Responding to long running complaints about the lack of national data available for how often police resort to deadly force, the FBI on Monday announced plans to track and publish the statistics.

The Washington Post reports that FBI Director James B. Comey described the information as vital in the ongoing debate over policing in the United States.

Via the Washington Post:

Continuing “without comprehensive data only stalls meaningful conversation and fuels empty debates, both within law enforcement and in the communities we serve,” [Comey] wrote in a message accompanying the release of the FBI’s crime statistics for 2014.

This is not the first time Comey has criticized the lack of data available regarding how often police officers shoot and kill people. While the federal government does track some fatal police shootings, federal officials have acknowledged that this data is incomplete. Not all agencies in the United States participate in the voluntary reporting system, which had left a considerable gap in the ongoing public discussion.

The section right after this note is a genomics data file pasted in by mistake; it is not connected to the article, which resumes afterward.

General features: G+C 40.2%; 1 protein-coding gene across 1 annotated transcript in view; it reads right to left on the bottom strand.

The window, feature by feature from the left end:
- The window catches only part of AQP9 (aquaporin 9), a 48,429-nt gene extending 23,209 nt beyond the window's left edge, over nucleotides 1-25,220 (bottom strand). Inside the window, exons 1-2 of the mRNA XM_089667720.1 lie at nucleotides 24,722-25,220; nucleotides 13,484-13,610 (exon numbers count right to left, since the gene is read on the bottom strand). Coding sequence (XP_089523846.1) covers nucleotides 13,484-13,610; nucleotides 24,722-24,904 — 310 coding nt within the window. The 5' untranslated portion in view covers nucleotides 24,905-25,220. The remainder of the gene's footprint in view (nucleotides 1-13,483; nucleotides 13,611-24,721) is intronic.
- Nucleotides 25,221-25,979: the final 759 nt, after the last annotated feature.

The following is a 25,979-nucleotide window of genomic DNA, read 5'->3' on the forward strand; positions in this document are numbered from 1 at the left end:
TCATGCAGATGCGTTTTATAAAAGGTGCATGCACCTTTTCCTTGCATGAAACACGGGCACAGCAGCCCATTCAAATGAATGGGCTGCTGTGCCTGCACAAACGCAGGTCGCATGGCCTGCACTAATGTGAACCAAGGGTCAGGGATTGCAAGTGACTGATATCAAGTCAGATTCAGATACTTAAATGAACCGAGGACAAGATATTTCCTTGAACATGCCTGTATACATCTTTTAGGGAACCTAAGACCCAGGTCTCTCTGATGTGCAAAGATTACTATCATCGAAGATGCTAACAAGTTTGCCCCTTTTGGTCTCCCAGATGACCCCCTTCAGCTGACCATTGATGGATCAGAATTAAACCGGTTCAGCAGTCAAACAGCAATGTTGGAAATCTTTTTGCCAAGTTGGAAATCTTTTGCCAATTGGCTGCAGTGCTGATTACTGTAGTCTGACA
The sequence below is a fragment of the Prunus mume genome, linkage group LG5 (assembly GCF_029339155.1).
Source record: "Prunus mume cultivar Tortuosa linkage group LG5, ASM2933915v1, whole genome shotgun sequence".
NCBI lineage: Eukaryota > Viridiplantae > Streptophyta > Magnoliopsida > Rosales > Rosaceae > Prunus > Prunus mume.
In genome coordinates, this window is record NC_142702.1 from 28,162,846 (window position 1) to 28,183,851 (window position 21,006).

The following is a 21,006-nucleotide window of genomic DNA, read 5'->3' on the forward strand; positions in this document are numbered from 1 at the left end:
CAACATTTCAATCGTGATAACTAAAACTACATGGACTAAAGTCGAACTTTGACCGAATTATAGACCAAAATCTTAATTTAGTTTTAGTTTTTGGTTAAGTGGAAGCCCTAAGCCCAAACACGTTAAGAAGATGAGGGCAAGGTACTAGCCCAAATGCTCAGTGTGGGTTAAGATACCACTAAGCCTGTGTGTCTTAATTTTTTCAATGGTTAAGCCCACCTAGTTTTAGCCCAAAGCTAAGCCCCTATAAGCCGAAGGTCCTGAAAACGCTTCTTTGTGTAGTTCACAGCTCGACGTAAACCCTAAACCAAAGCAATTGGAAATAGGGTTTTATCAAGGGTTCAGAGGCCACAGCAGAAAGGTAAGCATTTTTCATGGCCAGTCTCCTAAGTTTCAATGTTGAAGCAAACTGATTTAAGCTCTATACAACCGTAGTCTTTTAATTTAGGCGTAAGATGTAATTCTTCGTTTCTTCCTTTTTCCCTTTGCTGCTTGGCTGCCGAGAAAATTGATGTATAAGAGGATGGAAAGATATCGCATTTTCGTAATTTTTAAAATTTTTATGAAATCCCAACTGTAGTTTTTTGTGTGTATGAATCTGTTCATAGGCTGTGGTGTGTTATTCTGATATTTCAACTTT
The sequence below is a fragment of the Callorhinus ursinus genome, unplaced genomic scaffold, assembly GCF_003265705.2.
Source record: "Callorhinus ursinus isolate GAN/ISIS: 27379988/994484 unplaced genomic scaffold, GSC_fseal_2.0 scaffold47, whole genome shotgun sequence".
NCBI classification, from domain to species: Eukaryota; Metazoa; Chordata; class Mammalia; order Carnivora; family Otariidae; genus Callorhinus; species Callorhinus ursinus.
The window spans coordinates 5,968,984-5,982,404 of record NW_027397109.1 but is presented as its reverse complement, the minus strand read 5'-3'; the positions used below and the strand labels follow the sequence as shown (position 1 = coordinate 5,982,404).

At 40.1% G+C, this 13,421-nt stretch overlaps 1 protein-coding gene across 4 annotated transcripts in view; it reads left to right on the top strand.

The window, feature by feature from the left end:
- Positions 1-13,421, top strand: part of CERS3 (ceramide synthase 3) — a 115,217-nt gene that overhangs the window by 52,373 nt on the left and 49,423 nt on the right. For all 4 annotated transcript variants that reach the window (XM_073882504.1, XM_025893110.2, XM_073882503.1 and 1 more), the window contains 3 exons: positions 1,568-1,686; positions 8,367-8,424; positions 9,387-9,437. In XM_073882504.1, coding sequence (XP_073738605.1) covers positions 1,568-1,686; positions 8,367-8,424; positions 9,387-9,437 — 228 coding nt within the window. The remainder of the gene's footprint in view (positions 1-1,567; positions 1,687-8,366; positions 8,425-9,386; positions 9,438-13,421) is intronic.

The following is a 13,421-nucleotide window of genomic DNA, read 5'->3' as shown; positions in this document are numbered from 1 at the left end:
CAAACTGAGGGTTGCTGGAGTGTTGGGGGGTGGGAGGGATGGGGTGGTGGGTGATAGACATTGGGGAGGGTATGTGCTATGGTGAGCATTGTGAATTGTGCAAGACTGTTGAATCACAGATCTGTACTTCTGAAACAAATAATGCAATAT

Earlier this year, Comey joined former U.S. Attorney General Eric Holder Jr., who called the lack of information about the shootings “unacceptable,” notes the report.

The criticism came after protests against police violence following several high-profile law enforcement-involved deaths of unarmed Blacks, including Eric Garner in New York City, Tamir Rice in Cleveland, Ohio, and Michael Brown in Ferguson, Missouri.

article by Lynette Holloway via newsone.com

Bill from CA Senator Holly Mitchell to Bar Secret Grand Juries in Police Deadly Force Cases Signed into Law by Governor Jerry Brown

Both measures were part of a spate of proposals introduced by lawmakers earlier this year on police accountability; some of the more controversial bills dealing with body-worn cameras or reporting on use-of-force incidents have stalled in the Legislature.